The defendants direct our attention to numerous federal decisions in the civil rights field in support of their claims that the Naim case should be reversed and that the statutes under consideration deny them due process of law and equal protection of the law.

We have given consideration to these decisions, but it must be pointed out that none of them deals with miscegenation statutes or curtails a legal truth which has always been recognized—that there is an overriding state interest in the institution of marriage. None of these decisions takes away from what was said by the United States Supreme Court in Maynard Hill, 125 U.S. 190, 31 L.ed. 654, 657, 8 S.Ct. 723:

“Marriage, as creating the most important relation in life, as having more to do with the morals and civilization of a people than any other institution, has always been subject to the control of the Legislature.”

The defendants also refer us to a number of texts dealing with the sociological, biological and anthropological aspects of the question of interracial marriages to support their argument that the Naim decision is erroneous and that such marriages should not be forbidden by law.

A decision by this court reversing the Naim case upon consideration of the opinions of such text writers would be judicial legislation in the rawest sense of that term. Such arguments are properly addressable to the legislature, which enacted the law in the first place, and not to this court, whose prescribed role in the separated powers of government is to adjudicate, and not to legislate.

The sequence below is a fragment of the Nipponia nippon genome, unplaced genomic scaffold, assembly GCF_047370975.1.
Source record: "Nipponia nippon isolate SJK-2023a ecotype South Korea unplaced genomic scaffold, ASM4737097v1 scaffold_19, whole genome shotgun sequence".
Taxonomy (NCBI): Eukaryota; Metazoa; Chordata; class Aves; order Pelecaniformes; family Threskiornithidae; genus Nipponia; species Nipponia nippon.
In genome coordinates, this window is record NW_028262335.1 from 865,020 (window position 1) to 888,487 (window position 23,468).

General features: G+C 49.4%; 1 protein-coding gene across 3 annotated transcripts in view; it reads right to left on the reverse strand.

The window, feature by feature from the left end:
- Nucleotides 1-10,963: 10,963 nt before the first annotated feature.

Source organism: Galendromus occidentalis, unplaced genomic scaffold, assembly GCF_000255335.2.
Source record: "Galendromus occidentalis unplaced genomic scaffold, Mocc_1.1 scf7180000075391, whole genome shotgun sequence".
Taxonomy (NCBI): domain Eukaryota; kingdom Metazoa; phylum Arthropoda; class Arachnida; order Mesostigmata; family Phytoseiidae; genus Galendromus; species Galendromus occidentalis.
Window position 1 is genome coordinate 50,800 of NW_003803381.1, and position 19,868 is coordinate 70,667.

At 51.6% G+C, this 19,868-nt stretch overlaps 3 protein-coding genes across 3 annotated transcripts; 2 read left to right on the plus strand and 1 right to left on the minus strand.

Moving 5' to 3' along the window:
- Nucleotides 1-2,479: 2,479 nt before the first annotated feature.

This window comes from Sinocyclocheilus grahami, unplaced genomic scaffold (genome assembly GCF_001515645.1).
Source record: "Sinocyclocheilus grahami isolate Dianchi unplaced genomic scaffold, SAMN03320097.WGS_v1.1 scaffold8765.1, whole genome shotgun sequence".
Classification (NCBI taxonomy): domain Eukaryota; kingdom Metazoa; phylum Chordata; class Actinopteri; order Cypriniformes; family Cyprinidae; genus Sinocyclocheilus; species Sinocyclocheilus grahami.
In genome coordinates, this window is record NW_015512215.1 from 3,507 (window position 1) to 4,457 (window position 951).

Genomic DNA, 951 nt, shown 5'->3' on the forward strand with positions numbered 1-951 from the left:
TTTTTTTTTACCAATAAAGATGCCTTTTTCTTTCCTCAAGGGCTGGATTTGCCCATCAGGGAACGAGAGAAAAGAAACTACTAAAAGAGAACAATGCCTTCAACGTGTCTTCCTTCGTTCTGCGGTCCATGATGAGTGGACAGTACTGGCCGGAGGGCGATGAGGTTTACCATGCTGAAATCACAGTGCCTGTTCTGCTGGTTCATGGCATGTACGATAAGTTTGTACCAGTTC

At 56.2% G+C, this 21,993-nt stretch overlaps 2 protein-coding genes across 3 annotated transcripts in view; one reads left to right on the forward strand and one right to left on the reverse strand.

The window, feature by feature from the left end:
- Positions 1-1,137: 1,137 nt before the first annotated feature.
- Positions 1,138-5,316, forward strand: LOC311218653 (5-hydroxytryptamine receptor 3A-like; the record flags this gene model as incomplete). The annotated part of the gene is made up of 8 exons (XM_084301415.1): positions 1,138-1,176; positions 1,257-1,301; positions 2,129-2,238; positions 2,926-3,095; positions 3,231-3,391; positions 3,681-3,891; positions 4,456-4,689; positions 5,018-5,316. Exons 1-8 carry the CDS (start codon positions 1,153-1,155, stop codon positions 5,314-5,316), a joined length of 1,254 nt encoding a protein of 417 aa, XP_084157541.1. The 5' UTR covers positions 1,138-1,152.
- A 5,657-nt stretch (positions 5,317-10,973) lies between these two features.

Our one and only function in this instance is to determine whether, for sound judicial considerations, the Naim case should be reversed. Today, more than ten years since that decision was handed down by this court, a number of states still have miscegenation statutes and yet there has been no new decision reflecting adversely upon the validity of such statutes. We find no sound judicial reason, therefore, to depart from our holding in the Naim case. According that decision all of the weight to which it is entitled under the doctrine of stare decisis, we hold it to be binding upon us here and rule that Code, § 20–58 and § 20–59, under which the defendants were convicted and sentenced, are not violative of the Constitution of Virginia or the Constitution of the United States.

We turn now to the other contention of the defendants—that the sentences imposed upon them are unreasonable and void.

It will be recalled that the trial court suspended the sentences of the defendants for a period of twenty-five years upon the condition that they leave the county and state “at once and do not return together or at the same time to said county and state for a period of twenty-five years.”

The defendants first say that the effect of the sentences was to banish them from the state. They refer us to the case of State Doughtie, 237 N.C. 368, 74 S.E.2d 922, where it was held that “banishment … is impliedly prohibited by public policy … A sentence of banishment is undoubtedly void.”

Although the defendants were, by the terms of the suspended sentences, ordered to leave the state, their sentences did not technically constitute banishment because they were permitted to return to the state, provided they did not return together or at the same time.

Thus, we do not agree with the defendants’ contention that the sentences are void because they constitute banishment. We do agree with their further contention, however, that the conditions of the suspensions are so unreasonable as to render the sentences void.

The trial court acted under the authority of Code, § 53–272 in suspending the sentences of the defendants. The purpose of this statute is to secure the rehabilitation of the offender, enabling him to repent and reform so that he may be restored to a useful place in society. Marshall Commonwealth, 202 Va. 217, 219, 116 S.E.2d 270; Slayton Commonwealth, 185 Va. 357, 365–366, 38 S.E.2d 479; Wilborn Saunders, 170 Va. 153, 160–161, 195 S.E. 723.